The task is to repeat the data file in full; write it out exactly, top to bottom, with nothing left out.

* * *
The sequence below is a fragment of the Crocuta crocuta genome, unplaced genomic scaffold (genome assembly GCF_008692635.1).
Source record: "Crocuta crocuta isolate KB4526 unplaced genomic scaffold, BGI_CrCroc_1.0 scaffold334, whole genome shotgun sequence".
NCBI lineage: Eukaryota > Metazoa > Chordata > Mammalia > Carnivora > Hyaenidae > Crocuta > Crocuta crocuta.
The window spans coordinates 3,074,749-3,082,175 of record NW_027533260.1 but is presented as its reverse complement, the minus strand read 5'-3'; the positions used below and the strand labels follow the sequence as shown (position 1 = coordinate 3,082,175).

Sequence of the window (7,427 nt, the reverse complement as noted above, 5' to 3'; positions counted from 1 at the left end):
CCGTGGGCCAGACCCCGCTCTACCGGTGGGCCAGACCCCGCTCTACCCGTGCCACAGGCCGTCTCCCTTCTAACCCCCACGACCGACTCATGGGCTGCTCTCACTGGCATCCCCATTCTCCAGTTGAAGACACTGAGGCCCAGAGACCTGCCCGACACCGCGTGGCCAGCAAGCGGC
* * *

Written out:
The sequence below is a fragment of the Crocuta crocuta genome, unplaced genomic scaffold (genome assembly GCF_008692635.1).
Source record: "Crocuta crocuta isolate KB4526 unplaced genomic scaffold, BGI_CrCroc_1.0 scaffold334, whole genome shotgun sequence".
NCBI lineage: Eukaryota > Metazoa > Chordata > Mammalia > Carnivora > Hyaenidae > Crocuta > Crocuta crocuta.
The window spans coordinates 3,074,749-3,082,175 of record NW_027533260.1 but is presented as its reverse complement, the minus strand read 5'-3'; the positions used below and the strand labels follow the sequence as shown (position 1 = coordinate 3,082,175).

Sequence of the window (7,427 nt, the reverse complement as noted above, 5' to 3'; positions counted from 1 at the left end):
CCGTGGGCCAGACCCCGCTCTACCGGTGGGCCAGACCCCGCTCTACCCGTGCCACAGGCCGTCTCCCTTCTAACCCCCACGACCGACTCATGGGCTGCTCTCACTGGCATCCCCATTCTCCAGTTGAAGACACTGAGGCCCAGAGACCTGCCCGACACCGCGTGGCCAGCAAGCGGC